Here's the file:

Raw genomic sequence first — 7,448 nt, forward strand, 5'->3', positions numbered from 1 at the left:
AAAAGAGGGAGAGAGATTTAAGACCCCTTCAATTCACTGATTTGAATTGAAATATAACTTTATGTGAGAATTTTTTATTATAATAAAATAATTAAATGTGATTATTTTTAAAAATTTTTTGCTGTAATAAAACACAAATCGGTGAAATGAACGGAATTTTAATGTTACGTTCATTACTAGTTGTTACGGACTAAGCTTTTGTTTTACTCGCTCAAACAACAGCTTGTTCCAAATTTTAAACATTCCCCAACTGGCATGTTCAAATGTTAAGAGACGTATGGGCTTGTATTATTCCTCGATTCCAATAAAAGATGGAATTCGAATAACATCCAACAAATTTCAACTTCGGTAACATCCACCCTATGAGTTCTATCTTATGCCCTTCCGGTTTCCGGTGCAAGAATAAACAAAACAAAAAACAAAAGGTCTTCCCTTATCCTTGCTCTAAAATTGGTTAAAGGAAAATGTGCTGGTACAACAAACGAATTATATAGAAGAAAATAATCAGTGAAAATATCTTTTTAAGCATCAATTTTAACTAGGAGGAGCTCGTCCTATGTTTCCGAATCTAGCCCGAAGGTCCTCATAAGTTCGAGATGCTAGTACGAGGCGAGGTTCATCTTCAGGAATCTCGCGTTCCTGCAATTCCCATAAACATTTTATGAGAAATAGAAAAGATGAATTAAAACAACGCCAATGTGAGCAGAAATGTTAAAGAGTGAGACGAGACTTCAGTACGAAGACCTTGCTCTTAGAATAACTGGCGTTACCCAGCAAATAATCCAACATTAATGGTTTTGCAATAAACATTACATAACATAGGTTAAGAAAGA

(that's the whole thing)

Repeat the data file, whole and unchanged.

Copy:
Raw genomic sequence first — 7,448 nt, forward strand, 5'->3', positions numbered from 1 at the left:
AAAAGAGGGAGAGAGATTTAAGACCCCTTCAATTCACTGATTTGAATTGAAATATAACTTTATGTGAGAATTTTTTATTATAATAAAATAATTAAATGTGATTATTTTTAAAAATTTTTTGCTGTAATAAAACACAAATCGGTGAAATGAACGGAATTTTAATGTTACGTTCATTACTAGTTGTTACGGACTAAGCTTTTGTTTTACTCGCTCAAACAACAGCTTGTTCCAAATTTTAAACATTCCCCAACTGGCATGTTCAAATGTTAAGAGACGTATGGGCTTGTATTATTCCTCGATTCCAATAAAAGATGGAATTCGAATAACATCCAACAAATTTCAACTTCGGTAACATCCACCCTATGAGTTCTATCTTATGCCCTTCCGGTTTCCGGTGCAAGAATAAACAAAACAAAAAACAAAAGGTCTTCCCTTATCCTTGCTCTAAAATTGGTTAAAGGAAAATGTGCTGGTACAACAAACGAATTATATAGAAGAAAATAATCAGTGAAAATATCTTTTTAAGCATCAATTTTAACTAGGAGGAGCTCGTCCTATGTTTCCGAATCTAGCCCGAAGGTCCTCATAAGTTCGAGATGCTAGTACGAGGCGAGGTTCATCTTCAGGAATCTCGCGTTCCTGCAATTCCCATAAACATTTTATGAGAAATAGAAAAGATGAATTAAAACAACGCCAATGTGAGCAGAAATGTTAAAGAGTGAGACGAGACTTCAGTACGAAGACCTTGCTCTTAGAATAACTGGCGTTACCCAGCAAATAATCCAACATTAATGGTTTTGCAATAAACATTACATAACATAGGTTAAGAAAGA